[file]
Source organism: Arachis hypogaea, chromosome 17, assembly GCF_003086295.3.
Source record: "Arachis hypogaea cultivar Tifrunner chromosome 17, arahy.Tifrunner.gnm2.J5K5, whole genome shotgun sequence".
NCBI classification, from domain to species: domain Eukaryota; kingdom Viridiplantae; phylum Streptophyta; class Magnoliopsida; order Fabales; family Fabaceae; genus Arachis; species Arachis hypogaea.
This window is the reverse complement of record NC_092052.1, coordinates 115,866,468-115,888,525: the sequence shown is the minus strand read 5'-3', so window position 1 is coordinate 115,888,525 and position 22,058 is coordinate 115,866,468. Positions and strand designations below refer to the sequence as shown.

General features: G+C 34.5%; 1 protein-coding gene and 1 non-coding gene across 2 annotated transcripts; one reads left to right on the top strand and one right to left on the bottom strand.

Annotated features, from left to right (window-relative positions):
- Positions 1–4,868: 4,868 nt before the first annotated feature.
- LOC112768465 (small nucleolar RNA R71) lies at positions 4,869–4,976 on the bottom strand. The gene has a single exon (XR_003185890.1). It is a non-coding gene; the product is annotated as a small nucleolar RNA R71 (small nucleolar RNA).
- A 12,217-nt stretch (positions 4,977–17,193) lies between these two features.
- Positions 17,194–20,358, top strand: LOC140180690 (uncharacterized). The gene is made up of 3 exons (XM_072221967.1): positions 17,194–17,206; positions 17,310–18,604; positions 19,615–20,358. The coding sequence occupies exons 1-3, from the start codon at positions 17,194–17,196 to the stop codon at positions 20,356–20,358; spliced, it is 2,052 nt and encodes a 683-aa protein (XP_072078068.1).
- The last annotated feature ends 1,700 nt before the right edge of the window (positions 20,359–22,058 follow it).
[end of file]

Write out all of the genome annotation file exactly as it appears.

Source organism: Arachis hypogaea, chromosome 17, assembly GCF_003086295.3.
Source record: "Arachis hypogaea cultivar Tifrunner chromosome 17, arahy.Tifrunner.gnm2.J5K5, whole genome shotgun sequence".
NCBI classification, from domain to species: domain Eukaryota; kingdom Viridiplantae; phylum Streptophyta; class Magnoliopsida; order Fabales; family Fabaceae; genus Arachis; species Arachis hypogaea.
This window is the reverse complement of record NC_092052.1, coordinates 115,866,468-115,888,525: the sequence shown is the minus strand read 5'-3', so window position 1 is coordinate 115,888,525 and position 22,058 is coordinate 115,866,468. Positions and strand designations below refer to the sequence as shown.

General features: G+C 34.5%; 1 protein-coding gene and 1 non-coding gene across 2 annotated transcripts; one reads left to right on the top strand and one right to left on the bottom strand.

Annotated features, from left to right (window-relative positions):
- Positions 1–4,868: 4,868 nt before the first annotated feature.
- LOC112768465 (small nucleolar RNA R71) lies at positions 4,869–4,976 on the bottom strand. The gene has a single exon (XR_003185890.1). It is a non-coding gene; the product is annotated as a small nucleolar RNA R71 (small nucleolar RNA).
- A 12,217-nt stretch (positions 4,977–17,193) lies between these two features.
- Positions 17,194–20,358, top strand: LOC140180690 (uncharacterized). The gene is made up of 3 exons (XM_072221967.1): positions 17,194–17,206; positions 17,310–18,604; positions 19,615–20,358. The coding sequence occupies exons 1-3, from the start codon at positions 17,194–17,196 to the stop codon at positions 20,356–20,358; spliced, it is 2,052 nt and encodes a 683-aa protein (XP_072078068.1).
- The last annotated feature ends 1,700 nt before the right edge of the window (positions 20,359–22,058 follow it).